That said, people throughout the Mainland do not speak Mandarin, and every locality has their own accent and dialect. Even in the Northeast, from which Mandarin comes, there are dialects of Mandarin that are nearly incomprehensible. This is why Mainland news programs are always subtitled when non-standard speakers (to which roughly 90% of the population belongs) speak. The further south and west one travels in China, the less one finds proper Mandarin. It's only in larger cities and more educated populations that one finds standard speakers. That the nation is fully fluent in Mandarin is a myth.

    I'm not saying that learning Mandarin isn't useful -- it is, and you should learn it, because learning languages is fun, it's an amazing language, and if you're a native English speaker, certain features, e.g. syntax, may be easier for you to comprehend than those of Cantonese -- but that its usefulness is often overstated. But while you're here in Hong Kong, it seems silly to not study at least a bit of Cantonese.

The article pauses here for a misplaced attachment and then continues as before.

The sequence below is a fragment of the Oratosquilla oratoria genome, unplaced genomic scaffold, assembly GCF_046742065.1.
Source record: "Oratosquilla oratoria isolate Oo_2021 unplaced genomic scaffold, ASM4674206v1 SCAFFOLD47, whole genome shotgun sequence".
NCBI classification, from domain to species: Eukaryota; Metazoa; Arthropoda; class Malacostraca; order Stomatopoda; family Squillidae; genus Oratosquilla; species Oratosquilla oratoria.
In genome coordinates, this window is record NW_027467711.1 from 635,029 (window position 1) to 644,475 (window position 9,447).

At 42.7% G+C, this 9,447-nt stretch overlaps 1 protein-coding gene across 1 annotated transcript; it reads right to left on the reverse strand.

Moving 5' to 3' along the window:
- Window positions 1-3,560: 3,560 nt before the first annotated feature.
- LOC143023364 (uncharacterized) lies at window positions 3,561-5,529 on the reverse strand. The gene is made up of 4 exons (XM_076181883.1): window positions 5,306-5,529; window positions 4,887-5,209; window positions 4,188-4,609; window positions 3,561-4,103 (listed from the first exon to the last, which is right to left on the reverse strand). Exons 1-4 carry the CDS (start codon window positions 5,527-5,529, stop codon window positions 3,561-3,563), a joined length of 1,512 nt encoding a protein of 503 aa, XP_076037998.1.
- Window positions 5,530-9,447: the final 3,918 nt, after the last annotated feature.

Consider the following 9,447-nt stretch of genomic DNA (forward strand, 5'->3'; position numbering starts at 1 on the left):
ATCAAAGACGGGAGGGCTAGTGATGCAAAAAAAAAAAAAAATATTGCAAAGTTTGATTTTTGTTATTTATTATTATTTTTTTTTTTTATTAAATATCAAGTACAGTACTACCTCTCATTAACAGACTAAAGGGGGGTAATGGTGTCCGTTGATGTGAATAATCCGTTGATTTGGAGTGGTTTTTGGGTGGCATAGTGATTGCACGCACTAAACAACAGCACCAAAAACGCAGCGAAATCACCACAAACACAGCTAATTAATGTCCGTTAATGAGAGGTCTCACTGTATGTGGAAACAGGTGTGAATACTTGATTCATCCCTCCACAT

3. #23

    Join Date
    Mar 2009
    Posts
    143

    I agree with PP that you need to determine your useage first. If living in HK then Cantonese is the way to go but it is a dying language () as outside HK it is not that widely used so business wise - Mandarin is the way to go.

    My DDs are learning Mandarin which is great for their future but I would have preferred, living in HK that it was Cantonese.


  4. #24

    Join Date
    Jul 2006
    Posts
    399

    There's no time like the present to start them in Cantonese lessons. ; )

    Also, speaking as a linguist and a native speaker of a truly dying language (around 1000 fluent speakers remaining, most of whom are 60+), Cantonese is far from dying out.

    Last edited by Hokuto; 15-07-2009 at 11:50 AM.